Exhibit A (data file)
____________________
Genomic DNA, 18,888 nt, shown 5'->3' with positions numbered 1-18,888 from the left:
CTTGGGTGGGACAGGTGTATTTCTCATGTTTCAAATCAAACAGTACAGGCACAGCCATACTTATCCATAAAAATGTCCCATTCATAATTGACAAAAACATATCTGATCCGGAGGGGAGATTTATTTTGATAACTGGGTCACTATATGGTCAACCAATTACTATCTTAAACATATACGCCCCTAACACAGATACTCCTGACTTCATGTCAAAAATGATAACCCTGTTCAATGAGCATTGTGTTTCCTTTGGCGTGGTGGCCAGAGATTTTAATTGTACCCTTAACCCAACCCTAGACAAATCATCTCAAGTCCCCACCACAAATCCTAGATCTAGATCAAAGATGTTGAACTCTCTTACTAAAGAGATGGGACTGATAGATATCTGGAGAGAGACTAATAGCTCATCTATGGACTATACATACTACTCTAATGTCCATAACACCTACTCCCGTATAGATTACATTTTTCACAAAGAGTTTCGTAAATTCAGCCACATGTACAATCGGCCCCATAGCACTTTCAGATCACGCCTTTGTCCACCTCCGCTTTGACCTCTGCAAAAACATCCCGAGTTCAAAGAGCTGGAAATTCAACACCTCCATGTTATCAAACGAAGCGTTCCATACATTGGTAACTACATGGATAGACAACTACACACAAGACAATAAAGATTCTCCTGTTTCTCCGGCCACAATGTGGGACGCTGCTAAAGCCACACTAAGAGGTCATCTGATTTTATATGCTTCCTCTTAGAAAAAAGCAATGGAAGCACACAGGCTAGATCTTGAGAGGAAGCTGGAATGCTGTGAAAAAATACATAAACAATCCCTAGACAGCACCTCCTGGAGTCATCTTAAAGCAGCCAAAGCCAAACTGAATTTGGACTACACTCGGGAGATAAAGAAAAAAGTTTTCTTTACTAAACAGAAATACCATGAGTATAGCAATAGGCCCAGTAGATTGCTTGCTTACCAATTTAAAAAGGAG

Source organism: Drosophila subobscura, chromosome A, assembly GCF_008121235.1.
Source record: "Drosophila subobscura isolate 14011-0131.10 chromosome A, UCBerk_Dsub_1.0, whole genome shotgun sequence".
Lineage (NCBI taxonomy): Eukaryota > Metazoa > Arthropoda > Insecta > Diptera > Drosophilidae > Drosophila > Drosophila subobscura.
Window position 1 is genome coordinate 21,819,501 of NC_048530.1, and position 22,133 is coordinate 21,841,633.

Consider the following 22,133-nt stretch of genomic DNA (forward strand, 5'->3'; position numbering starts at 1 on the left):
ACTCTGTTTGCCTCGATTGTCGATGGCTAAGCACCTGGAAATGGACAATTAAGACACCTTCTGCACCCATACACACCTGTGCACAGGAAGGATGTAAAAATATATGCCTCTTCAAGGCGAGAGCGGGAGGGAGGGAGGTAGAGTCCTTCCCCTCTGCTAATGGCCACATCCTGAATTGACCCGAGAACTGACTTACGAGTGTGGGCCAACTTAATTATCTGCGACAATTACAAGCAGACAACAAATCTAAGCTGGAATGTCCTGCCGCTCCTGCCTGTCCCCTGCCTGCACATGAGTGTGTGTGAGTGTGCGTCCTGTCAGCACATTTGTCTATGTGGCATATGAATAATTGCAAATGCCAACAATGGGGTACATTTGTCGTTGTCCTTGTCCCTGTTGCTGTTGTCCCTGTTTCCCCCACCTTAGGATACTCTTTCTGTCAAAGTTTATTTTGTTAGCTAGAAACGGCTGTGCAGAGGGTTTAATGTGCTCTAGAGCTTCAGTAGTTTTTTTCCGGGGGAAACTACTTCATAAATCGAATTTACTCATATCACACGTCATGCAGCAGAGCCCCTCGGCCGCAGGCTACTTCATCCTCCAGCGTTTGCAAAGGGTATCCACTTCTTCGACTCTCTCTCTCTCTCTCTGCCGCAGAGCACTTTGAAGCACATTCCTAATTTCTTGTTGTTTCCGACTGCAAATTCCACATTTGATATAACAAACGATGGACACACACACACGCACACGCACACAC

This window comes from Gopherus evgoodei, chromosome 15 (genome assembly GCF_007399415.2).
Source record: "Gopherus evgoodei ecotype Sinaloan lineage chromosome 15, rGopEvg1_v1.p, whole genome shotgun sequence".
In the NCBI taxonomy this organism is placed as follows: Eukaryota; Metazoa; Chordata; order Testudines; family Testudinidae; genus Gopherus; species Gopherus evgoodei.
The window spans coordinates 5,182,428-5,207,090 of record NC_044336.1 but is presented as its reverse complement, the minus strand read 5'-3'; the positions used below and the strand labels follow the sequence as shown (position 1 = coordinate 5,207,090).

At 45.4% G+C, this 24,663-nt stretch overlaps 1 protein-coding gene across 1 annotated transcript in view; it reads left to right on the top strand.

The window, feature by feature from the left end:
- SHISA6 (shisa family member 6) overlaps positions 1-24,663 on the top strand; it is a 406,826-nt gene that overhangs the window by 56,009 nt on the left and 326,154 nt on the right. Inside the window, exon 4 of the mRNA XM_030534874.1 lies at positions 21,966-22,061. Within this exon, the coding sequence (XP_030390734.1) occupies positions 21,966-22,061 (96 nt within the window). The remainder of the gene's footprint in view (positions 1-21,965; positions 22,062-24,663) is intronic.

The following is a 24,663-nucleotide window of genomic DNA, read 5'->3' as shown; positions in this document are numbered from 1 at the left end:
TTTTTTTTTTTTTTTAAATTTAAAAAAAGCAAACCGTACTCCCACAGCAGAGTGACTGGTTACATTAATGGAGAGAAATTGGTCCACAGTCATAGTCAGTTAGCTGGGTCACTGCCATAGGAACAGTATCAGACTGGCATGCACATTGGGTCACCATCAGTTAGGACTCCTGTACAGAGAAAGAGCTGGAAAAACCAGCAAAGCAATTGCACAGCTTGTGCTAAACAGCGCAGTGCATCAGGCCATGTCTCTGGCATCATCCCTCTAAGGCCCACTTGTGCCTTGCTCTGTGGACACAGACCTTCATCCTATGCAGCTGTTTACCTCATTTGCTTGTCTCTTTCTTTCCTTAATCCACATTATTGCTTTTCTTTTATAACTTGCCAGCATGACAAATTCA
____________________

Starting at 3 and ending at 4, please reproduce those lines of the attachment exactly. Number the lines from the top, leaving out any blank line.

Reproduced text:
Source organism: Drosophila subobscura, chromosome A, assembly GCF_008121235.1.
Source record: "Drosophila subobscura isolate 14011-0131.10 chromosome A, UCBerk_Dsub_1.0, whole genome shotgun sequence".